phoebes-red-corduroy-delphine-2As well as lengthening them, I sewed the side seams with a 1cm seam allowance instead of a 1.5cm seam allowance as Phoebe’s waist measurement is 28 in which is exactly the finished measurement of the size 3 but I wanted to give her a little ease. You probably don’t know this unless you know someone who has had a leg amputated, but initially, although you get your permanent leg fairly early on, the way it attaches at first is around the waist, so Phoebe’s waist is a little bigger than it otherwise would be. I can always take in the waists if they end up too big once the leg is attached with suction – the reason for this change is that it can take up to 8-9 months for the residual limb to shrink down to its permanent shape and size – there is swelling and fluid retention to being with – and this shrinking happens faster once you have your prosthetic. So there’s a little lesson for you!

phoebes-navy-drill-delphine-3
The navy blue drill was also from Fabric Land. It was really hard to photograph, so I apologise for the blurriness of these photos! I think this fabric is a little more on the petrol end of navy blue – I guess navy blue isn’t a colour that’s always just one colour, it’s not black or white! Phoebe’s not so keen on this one, but I think it might be easier to wear it when the weather gets a little warmer as she will hopefully have things that go better with it. Otherwise, it’s not the end of the world! It’s a quick pattern to make.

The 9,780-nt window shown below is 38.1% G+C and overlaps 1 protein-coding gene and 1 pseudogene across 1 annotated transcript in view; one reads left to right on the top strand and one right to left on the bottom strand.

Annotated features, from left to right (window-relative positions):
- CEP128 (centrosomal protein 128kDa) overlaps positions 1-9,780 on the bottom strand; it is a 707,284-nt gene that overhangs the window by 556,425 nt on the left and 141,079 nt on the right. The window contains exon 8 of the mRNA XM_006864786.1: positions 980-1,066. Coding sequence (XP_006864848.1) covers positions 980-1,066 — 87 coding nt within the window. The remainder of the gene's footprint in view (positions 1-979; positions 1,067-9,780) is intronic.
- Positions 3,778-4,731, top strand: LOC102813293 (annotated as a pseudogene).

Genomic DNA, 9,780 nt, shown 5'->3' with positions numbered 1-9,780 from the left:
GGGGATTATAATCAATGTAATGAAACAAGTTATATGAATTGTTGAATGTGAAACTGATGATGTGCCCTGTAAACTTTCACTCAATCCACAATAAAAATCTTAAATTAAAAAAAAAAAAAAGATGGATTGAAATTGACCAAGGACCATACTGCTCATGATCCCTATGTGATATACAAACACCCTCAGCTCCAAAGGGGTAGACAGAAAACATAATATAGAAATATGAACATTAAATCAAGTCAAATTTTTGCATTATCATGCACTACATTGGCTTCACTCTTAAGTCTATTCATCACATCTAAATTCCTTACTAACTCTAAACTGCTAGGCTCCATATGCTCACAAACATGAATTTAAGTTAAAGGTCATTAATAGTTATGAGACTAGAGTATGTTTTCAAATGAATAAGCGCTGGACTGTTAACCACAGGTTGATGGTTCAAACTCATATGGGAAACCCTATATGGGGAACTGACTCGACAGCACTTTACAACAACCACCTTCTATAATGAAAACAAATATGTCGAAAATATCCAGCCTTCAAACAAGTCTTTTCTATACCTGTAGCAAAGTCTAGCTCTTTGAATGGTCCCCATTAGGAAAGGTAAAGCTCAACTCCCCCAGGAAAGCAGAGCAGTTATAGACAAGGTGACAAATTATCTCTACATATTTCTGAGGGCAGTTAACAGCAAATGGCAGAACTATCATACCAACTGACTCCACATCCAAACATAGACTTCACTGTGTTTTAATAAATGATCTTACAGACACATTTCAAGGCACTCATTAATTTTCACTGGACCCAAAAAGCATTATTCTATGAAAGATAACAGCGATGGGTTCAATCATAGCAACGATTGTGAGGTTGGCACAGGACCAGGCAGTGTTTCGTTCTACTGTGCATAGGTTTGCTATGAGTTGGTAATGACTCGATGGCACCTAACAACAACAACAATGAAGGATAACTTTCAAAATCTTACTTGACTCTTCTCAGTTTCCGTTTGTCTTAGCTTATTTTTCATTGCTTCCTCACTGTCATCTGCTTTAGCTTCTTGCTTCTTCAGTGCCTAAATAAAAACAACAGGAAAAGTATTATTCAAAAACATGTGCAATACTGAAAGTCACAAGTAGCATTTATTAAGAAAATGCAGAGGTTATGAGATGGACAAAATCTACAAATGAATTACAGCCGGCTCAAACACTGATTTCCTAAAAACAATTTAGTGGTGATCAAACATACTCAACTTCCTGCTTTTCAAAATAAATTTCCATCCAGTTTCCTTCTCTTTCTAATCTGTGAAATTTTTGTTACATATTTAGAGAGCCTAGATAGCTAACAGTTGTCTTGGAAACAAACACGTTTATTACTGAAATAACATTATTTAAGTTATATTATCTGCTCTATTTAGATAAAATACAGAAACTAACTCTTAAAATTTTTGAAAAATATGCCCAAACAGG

phoebes-navy-drill-delphine-2 phoebes-red-corduroy-delphine-3

The other change I made to the pattern was to use non-invisible zips because my sewing machine will not sew invisible zips. I think the bobbin is out of sync or something because when I put the invisible zip foot on, the needle always jams inside the bobbin case. Grrr. I should get it serviced really….. I can’t remember the last time I sewed a non-invisible zip (I kept persevering with the invisible zips, but sewing them with a normal zip foot) and I’d forgotten you need to sew the bottom part of the seam first and then put in the zip, and not the other way around as with invisible zips. So I had to unpick the first one a couple of times because I twigged!

phoebes-red-corduroy-delphine-4

When I was home for Christmas, I got Phoebe to model the red skirt. It fitted really well and was the length she was after – win! It looks good with her apt Christmas jumper too! She wore it the whole of Christmas day (after she had opened the present) so hopefully that means it has the seal of approval!

I quite enjoyed doing some selfless sewing – maybe this is the solution for when I feel like I have too many clothes but still want to sew things? I could make clothes for other people!